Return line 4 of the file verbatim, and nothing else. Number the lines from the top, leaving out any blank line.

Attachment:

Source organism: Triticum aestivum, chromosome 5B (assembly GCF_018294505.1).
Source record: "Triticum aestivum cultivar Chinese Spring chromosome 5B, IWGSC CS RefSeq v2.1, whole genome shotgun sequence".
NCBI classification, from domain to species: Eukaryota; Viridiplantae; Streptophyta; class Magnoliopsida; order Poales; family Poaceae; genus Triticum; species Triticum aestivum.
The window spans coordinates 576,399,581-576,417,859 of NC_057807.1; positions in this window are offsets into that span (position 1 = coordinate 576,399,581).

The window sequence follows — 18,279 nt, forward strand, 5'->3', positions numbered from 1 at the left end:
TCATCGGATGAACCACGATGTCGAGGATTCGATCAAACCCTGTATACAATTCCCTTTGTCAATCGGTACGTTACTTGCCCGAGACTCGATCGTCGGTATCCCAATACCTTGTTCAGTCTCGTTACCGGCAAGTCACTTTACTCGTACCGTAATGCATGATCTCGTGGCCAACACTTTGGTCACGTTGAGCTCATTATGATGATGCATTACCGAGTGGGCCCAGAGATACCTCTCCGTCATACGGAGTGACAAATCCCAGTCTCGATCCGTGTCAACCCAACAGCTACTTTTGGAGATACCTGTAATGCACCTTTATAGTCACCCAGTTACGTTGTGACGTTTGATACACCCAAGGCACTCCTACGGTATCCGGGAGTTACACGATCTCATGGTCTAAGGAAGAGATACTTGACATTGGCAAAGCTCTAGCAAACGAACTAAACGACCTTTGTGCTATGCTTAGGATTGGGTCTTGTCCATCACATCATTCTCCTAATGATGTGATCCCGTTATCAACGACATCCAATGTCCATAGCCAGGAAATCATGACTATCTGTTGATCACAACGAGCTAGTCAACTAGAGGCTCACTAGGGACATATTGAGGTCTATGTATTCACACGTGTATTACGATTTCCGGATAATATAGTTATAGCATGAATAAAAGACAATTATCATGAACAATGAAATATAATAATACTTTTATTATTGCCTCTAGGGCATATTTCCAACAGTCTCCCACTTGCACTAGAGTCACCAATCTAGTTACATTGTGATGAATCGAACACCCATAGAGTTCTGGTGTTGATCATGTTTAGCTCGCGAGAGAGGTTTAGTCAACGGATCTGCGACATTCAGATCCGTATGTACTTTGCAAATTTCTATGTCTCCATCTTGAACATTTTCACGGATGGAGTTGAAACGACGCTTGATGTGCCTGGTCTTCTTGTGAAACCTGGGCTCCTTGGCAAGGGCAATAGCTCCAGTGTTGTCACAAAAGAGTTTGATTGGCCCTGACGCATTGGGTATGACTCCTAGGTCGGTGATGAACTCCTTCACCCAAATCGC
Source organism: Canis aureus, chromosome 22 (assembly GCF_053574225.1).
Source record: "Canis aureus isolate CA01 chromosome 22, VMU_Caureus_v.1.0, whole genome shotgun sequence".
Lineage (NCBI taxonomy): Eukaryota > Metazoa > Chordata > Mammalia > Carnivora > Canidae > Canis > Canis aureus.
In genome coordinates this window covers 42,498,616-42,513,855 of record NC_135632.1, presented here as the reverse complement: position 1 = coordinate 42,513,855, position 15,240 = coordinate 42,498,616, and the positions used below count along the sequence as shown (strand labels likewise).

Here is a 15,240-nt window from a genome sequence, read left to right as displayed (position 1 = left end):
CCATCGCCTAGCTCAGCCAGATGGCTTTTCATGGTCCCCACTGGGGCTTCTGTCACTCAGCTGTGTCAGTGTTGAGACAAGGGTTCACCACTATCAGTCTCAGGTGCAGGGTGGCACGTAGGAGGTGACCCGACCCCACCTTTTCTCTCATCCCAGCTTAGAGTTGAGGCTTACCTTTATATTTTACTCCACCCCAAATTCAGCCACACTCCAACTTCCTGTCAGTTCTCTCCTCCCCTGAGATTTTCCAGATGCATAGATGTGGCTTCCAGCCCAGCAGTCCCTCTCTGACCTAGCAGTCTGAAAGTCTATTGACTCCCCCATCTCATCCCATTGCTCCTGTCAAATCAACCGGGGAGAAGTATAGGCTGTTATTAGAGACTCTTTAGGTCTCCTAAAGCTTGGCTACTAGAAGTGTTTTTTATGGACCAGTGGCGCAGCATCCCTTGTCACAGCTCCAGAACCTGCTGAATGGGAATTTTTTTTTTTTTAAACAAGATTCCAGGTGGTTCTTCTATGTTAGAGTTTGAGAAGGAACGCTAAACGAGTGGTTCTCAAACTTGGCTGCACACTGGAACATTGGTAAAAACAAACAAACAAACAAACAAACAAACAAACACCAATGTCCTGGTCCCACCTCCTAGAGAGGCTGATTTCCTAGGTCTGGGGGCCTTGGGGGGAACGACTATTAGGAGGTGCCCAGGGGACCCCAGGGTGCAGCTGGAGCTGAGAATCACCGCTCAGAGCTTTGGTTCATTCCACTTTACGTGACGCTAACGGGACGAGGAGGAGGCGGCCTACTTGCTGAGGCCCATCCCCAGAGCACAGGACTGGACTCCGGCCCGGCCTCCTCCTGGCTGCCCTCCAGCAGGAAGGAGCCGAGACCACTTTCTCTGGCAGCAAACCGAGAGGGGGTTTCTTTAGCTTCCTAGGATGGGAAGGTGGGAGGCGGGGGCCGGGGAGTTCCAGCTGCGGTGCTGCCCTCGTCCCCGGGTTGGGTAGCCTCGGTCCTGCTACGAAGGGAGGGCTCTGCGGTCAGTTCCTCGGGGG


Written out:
The window spans coordinates 576,399,581-576,417,859 of NC_057807.1; positions in this window are offsets into that span (position 1 = coordinate 576,399,581).